The commentariat are baffled by Jeremy Corbyn. He does the unthinkable of giving straight answers to hypothetical questions. He can be pictured with a large marrow and not look ridiculous. So infuriated was Eamonn Holmes by Corbyn’s lack of sartorial concern that the Sky presenter gave up on sentences and reverting to a state of spluttering apoplexy. For all the talk of spin in Team Corbyn their man’s great achievement is perfecting the charm of dullness.
This week we were reminded by the publication of the Dull Men of Great Britain that dullness is quite a different shade of grey to boring. These figures, like Corbyn, shroud their rejection of certain norms under the guise of mild manners and dandruff-shouldered dishevelment. Featured dullards like John Potter, 60, who spends his time compiling the European Rail Timetable, or Michael Kennedy, 73, who spends two hours every day (except Saturdays) moving rocks to build a seawall, are rebels whose cause is the defiance of being like everybody else. Yes, we can look up time of the Utrecht to Rotterdam service in a click- but in Potter’s maddeningly encyclopaedic mind the continental railroad is transformed into a thing of imaginative wonder. Potter often gets calls from other dull “armchair travellers” who use his timetable to dream up their own rail journeys.
A precursor to Dull Men was a book from late 1980s called Glad to be Grey by the brilliant Peter Freedman I was brought in to stir up some noise and ended up launching the book in a laundrette in Covent Garden London. To the surrounding clank of coin-operated machines and pungent damp the great and good gathered to eat biscuits (the budget wouldn’t stretch so we offered tap water and rich tea biscuits) and listen to Peter’s humorous sketches of the quiet passions of the John Major set. The regulars, meanwhile, continued to load their baskets and wonder what in Persil’s name was happening. The event was picked up by all by the nationals and TV news . Dullness –then and now- is subversive. It is antiquated while also being hipster-proof. It is an anti-attitude. In a time defined by extraordinary levels of self-exposure, there is something refreshing about owning up to one’s natural oddities. We also allowed the regular coin op users to carry on washing much to the bemusement of the snappers and scribblers. Total cost of book launch £62 – the publishers were astonished.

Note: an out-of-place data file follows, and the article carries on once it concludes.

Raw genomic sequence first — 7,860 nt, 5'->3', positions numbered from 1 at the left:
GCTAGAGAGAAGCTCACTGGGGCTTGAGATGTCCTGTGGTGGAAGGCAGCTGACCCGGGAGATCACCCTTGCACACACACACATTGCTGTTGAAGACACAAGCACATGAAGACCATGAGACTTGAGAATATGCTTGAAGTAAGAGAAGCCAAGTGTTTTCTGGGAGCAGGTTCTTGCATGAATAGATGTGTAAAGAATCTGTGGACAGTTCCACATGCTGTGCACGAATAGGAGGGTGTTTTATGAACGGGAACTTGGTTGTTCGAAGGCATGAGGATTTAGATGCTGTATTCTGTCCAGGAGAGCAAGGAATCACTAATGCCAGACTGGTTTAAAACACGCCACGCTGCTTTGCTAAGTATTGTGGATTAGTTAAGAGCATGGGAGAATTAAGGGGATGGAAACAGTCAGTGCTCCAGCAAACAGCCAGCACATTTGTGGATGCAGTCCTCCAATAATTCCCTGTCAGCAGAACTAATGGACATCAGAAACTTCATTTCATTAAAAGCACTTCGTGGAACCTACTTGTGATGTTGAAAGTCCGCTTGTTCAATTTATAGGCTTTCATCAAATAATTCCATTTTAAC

Dullness has always been an act of eccentric defiance. Etymologically it is related to the German Toll, meaning fantastic and other worldly. The dullard was –like Shakespeare’s fools- often the wisest of all and given licence to speak truth to power. When confronted with dullness we don’t often know what do with it- like poor Eamonn. Corbyn’s new austere Prime Minister’s Questions stripped away the theatre that we often say we resent about Commons debates. Yet it only left us wistful for those now banished fruity insults and bombastic turns. Corbyn shames us because, despite all we say about wanting authenticity in politics, he exposes the fact that we actually like the artifice and soundbites. Sitting though his earnest speech at the Labour conference made Satantango, Bela Tarr’s seven hour film about collective farming in communist Hungary, seem like a Jason Bourne caper.
The paradox of both Corbyn and the Dull Men’s Club is that what we appreciate in theory we don’t necessarily want to embrace in a lasting form. Corbyn is a fascinating specimen, a wild child uncultivated in the ways of frontbench politics, but a credible Prime Minister…? And while we have enjoyed reading extracts from Leland Carlson’s book I can’t imagine many will be rushing off to join the Dull Men. Like Groucho Marx I would start to worry if this club would want me.